America has been on edge for about 17 years now, since the tragic events of 9/11. War. Recession. Scandals. Highly contested elections. Once upon time in America we were more on the same page. Today’s culture has been hijacked by 24-hour news, power-grabbing politicians, and a YouTube-using, fame-seeking generation filled with Instagram models and blog personalities hell bent on grabbing enough followers to sell themselves as a brand to other media outlets to make millions with no regard for the content and messages they produce. But it wasn’t always like this. The entertainment and political cultures weren’t always this way, and if the GOP wants to make America great again, one such path is to look at social leaders who preached civility and not antipathy.

One such leader of this America of the past was Fred Rogers, the star of the beloved children’s show Mr. Rogers’ Neighborhood. A Presbyterian pastor and lifelong Republican, Mr. Rogers was the real counter-culture movement in an ever-changing America during the late 1960s. His warm persona and emphasis on human kindness and goodness separate him from most of the garbage out there disguised as “entertainment.” There is a new documentary about his life called Won’t You Be My Neighbor playing in limited release throughout Ventura County and nationwide and should be required viewing. What was so interesting about the show was how political the show was. If the Republican Party were smart, it would get a copy and watch it as a group.

Here are just a few of the politically charged themes he addressed:

  • Rogers’ first episode ever was about a puppet king who wanted to build a wall and was convinced to tear it down by learning to love those “changers” who were different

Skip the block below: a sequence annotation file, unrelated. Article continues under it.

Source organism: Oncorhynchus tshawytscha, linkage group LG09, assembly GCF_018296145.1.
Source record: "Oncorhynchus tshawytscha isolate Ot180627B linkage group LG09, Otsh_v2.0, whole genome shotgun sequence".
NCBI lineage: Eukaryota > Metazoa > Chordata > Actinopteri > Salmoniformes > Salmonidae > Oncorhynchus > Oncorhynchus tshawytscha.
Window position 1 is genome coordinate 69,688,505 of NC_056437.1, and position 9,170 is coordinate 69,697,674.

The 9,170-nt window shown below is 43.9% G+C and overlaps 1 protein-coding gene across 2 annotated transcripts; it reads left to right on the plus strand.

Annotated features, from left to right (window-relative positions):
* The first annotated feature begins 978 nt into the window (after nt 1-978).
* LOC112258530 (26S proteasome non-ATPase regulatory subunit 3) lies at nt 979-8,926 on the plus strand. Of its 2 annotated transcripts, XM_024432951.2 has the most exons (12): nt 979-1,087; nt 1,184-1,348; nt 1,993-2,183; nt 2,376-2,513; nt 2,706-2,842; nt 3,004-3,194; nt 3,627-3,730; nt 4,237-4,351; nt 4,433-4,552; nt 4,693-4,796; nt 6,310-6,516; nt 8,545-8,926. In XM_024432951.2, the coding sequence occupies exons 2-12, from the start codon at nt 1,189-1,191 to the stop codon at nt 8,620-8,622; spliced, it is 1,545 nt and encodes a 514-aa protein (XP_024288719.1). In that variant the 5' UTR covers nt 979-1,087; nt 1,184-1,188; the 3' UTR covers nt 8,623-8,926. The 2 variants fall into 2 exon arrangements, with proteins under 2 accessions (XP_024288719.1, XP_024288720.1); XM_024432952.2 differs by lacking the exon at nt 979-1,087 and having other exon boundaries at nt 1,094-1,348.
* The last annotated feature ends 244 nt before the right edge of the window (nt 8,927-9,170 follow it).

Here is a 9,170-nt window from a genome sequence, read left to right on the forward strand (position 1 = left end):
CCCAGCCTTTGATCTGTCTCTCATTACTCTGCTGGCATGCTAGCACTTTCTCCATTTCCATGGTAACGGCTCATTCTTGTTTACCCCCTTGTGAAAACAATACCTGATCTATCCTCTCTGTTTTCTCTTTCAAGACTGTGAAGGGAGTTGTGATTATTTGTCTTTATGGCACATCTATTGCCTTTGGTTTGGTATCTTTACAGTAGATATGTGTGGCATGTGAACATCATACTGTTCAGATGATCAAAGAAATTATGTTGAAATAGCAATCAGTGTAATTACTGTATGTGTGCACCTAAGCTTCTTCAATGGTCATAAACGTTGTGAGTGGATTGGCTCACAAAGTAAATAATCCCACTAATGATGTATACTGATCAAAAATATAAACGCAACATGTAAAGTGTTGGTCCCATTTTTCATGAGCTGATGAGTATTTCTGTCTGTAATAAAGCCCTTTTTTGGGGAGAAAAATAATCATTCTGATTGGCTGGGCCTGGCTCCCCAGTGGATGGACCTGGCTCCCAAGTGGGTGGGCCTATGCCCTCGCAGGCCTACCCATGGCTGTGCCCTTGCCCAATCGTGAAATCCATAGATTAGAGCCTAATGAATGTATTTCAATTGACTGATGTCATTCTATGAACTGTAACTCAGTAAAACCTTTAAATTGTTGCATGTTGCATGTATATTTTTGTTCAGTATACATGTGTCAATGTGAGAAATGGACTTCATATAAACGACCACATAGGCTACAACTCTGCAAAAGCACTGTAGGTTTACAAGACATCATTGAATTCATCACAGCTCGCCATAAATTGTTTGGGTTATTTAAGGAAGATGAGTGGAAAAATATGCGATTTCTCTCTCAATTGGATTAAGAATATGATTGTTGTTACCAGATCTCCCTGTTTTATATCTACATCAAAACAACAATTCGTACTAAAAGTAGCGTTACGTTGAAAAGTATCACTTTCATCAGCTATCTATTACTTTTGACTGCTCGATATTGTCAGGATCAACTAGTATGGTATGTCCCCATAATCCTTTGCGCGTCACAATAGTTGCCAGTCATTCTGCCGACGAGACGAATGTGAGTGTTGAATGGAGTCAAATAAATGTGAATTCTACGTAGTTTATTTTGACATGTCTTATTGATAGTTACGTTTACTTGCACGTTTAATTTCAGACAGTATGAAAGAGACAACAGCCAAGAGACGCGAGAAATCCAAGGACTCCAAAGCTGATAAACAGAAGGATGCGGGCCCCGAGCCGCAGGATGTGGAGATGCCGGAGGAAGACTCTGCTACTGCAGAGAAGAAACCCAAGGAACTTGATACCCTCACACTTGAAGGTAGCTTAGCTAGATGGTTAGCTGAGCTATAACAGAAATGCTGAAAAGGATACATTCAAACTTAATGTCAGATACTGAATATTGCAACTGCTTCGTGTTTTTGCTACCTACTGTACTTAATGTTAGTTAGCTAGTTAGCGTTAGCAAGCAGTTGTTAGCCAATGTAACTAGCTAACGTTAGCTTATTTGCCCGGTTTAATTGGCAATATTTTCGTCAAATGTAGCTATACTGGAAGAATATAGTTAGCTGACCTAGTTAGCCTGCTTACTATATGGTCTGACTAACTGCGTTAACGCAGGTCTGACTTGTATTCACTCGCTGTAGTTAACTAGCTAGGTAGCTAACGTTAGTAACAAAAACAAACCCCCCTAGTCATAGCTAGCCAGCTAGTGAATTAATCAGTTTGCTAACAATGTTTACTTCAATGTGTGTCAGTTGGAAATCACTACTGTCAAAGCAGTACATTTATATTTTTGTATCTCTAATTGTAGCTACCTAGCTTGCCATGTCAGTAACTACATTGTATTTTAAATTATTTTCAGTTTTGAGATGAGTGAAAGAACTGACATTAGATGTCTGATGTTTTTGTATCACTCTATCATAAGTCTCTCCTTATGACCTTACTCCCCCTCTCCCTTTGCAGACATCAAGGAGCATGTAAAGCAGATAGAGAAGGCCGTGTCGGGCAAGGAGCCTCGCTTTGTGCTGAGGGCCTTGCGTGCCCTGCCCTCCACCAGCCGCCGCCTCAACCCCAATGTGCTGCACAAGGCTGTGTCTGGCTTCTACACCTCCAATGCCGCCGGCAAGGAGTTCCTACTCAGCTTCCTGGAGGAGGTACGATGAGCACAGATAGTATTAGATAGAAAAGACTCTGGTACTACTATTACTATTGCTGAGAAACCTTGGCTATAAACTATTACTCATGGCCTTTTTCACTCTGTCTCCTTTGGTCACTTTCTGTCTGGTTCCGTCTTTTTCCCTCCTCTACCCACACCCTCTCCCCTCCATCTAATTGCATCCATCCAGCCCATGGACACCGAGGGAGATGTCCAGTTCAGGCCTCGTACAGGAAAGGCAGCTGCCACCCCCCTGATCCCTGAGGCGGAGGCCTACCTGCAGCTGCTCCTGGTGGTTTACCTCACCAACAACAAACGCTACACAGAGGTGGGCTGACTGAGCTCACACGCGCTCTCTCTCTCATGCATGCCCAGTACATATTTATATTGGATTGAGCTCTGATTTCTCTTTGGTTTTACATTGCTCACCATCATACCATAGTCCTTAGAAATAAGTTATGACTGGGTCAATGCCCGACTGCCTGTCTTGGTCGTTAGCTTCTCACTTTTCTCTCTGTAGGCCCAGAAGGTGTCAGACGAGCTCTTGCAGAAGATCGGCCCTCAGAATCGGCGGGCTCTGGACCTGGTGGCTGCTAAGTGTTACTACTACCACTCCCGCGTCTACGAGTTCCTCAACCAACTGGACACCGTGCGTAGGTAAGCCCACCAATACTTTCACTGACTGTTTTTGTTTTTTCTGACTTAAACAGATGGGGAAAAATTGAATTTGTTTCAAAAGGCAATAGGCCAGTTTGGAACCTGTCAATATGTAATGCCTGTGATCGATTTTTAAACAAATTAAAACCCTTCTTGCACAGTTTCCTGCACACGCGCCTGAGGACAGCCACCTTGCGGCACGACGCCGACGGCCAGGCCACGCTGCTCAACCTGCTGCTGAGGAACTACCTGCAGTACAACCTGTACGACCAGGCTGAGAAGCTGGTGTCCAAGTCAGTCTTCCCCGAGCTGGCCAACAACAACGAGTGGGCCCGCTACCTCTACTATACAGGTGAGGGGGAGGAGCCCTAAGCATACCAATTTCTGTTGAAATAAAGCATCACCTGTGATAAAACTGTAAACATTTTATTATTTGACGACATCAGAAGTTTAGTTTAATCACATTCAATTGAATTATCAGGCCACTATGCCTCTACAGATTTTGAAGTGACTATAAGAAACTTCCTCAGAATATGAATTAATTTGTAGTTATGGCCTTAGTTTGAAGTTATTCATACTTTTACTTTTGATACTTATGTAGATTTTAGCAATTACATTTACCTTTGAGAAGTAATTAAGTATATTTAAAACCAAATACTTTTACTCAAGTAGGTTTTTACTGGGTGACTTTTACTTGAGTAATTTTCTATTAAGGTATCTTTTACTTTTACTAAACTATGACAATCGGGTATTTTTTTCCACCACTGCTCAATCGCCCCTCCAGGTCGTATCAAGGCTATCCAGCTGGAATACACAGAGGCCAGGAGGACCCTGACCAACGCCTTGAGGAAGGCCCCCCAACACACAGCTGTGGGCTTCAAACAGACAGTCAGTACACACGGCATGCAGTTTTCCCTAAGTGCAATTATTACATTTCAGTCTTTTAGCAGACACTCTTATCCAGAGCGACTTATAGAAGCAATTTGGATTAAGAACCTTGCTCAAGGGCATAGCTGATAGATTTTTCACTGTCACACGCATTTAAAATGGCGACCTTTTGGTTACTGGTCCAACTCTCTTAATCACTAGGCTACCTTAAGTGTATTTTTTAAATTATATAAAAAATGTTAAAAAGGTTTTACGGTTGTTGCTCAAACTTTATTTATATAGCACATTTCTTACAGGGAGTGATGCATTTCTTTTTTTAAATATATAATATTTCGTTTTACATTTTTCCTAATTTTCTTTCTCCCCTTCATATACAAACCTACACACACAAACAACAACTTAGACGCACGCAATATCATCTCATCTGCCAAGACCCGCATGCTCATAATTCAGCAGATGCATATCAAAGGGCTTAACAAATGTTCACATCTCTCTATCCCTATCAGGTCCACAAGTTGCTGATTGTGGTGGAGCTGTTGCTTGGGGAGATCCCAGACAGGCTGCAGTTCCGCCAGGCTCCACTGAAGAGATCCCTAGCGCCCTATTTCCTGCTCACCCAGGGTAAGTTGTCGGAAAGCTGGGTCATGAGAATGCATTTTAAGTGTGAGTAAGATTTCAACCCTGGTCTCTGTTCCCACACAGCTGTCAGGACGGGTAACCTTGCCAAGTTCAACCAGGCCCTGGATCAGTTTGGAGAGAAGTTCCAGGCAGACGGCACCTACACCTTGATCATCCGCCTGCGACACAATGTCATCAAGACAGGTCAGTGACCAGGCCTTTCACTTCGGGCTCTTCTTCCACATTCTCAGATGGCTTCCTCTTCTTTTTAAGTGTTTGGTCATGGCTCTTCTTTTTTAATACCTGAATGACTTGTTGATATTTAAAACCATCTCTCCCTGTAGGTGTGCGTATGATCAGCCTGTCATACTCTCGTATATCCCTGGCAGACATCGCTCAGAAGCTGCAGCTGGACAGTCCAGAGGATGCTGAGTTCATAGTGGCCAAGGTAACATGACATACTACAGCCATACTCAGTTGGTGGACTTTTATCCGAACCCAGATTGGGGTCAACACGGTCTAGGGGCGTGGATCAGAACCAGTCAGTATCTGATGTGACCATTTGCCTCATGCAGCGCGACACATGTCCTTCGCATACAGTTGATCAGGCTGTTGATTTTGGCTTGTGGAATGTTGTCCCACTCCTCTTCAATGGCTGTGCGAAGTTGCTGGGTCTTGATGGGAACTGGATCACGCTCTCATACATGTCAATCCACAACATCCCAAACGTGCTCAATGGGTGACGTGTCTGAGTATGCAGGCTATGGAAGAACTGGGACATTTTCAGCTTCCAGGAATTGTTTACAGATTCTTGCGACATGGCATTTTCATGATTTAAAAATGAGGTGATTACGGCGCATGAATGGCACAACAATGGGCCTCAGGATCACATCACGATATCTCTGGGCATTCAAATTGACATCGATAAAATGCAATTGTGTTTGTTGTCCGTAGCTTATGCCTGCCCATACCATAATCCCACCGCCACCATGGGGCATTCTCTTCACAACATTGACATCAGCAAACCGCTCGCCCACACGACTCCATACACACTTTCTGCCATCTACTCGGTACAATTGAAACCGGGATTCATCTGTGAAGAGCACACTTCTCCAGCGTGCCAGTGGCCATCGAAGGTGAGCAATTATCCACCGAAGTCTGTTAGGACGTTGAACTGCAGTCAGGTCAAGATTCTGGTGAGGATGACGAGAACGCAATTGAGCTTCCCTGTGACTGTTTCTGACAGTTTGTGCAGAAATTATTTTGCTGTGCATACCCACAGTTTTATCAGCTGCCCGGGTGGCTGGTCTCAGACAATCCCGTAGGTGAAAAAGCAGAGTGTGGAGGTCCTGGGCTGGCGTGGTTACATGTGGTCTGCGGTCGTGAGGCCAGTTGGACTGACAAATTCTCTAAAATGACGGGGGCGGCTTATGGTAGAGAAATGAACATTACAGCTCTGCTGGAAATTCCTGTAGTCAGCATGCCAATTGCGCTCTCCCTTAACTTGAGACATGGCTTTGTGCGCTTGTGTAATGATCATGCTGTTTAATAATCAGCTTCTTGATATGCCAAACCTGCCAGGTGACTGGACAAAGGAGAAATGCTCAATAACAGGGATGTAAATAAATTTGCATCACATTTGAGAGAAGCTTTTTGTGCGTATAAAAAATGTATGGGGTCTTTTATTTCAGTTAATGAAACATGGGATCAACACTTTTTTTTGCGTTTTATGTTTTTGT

• Explaining the assassination of Robert Kennedy to a lion puppet
  • Having a black neighborhood police officer in his mostly white neighborhood
  • Desegregating a pool by sharing it with the police officer
  • Destigmatizing divorce
  • Addressing the country after 9/11 about loving each other

His show today would be a stark contrast to the Donald Trump administration. While Trump is looking into separating illegal immigrant families through federal prison and building walls, Mr. Rogers was trying to bring up a generation to love all of God’s creations. Instead of rooting for the demise of his political opponents, he taught children how to grieve and deal with death. Instead of playing the US Vs. THEM game, he taught about sharing. This was the America that people loved. This was the culture we once developed. Instead of judging people for personal battles (like divorce), Mr. Rogers taught children that life was hard and people made mistakes. In fact, his take on race was radical for its time, using black actors as authority figures and using white men as postal worker service men.

What I found interesting is that many right-wingers now look back on the positive themes of Mr. Rogers as the downfall of a generation who feel “entitled” because he told them that they were special just the way they were. One Fox News commentator satirically called Mr. Rogers an “evil, evil, evil man.” That is ridiculous, as Mr. Rogers was saying what America’s Constitution said all along, that all of us are equal and no better than another. The American promise was that you had the right to pursue your dreams and be happy just the way you were.

As we look at the current state of politics and our vulgar celebrity culture, if we really want to make America great again, we must start being kind to each other again. Once upon a time in this country, even though we battled through our racist or sexist discriminatory laws, we had an overarching civility about us.

At the end of the film there is an overwhelming moment, a challenge per se, to be grateful. In our current winner/loser binary language, we have lost that. Trump isn’t going to restore that. We must look back into the best of our past to restore what once made America great to those who came here, or else we are doomed to more separation from the promise we once gave.